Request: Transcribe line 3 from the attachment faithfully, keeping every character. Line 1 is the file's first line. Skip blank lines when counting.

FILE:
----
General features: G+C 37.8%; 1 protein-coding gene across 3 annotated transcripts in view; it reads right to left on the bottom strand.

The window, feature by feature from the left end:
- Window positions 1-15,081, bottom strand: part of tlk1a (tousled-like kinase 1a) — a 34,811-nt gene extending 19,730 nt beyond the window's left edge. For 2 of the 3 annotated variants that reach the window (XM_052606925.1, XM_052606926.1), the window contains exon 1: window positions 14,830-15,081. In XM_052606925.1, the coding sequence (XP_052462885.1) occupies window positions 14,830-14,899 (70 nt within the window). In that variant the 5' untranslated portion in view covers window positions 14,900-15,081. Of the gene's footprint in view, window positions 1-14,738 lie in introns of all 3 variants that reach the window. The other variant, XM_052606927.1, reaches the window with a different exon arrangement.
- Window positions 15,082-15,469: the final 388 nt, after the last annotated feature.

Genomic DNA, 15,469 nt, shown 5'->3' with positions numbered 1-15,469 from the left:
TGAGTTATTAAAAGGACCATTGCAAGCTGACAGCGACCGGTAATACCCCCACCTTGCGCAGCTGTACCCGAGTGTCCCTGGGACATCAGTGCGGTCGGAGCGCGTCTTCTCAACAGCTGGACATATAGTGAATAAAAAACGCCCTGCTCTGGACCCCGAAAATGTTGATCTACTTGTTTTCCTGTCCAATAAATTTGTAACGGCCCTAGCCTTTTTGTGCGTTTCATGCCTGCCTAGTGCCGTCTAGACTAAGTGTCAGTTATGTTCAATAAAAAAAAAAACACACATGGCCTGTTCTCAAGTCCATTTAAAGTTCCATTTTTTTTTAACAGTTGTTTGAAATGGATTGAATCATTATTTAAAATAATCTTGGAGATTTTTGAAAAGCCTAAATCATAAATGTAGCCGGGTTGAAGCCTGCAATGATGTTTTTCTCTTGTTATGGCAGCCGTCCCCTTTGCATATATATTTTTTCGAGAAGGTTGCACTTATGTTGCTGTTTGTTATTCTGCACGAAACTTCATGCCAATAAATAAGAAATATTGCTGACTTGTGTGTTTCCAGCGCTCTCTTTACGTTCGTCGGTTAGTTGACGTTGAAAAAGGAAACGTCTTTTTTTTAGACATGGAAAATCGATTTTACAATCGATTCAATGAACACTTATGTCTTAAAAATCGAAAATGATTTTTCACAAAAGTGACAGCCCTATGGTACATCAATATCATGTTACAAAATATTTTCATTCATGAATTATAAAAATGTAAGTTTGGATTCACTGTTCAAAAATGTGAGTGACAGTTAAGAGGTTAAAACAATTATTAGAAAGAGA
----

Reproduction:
- Window positions 1-15,081, bottom strand: part of tlk1a (tousled-like kinase 1a) — a 34,811-nt gene extending 19,730 nt beyond the window's left edge. For 2 of the 3 annotated variants that reach the window (XM_052606925.1, XM_052606926.1), the window contains exon 1: window positions 14,830-15,081. In XM_052606925.1, the coding sequence (XP_052462885.1) occupies window positions 14,830-14,899 (70 nt within the window). In that variant the 5' untranslated portion in view covers window positions 14,900-15,081. Of the gene's footprint in view, window positions 1-14,738 lie in introns of all 3 variants that reach the window. The other variant, XM_052606927.1, reaches the window with a different exon arrangement.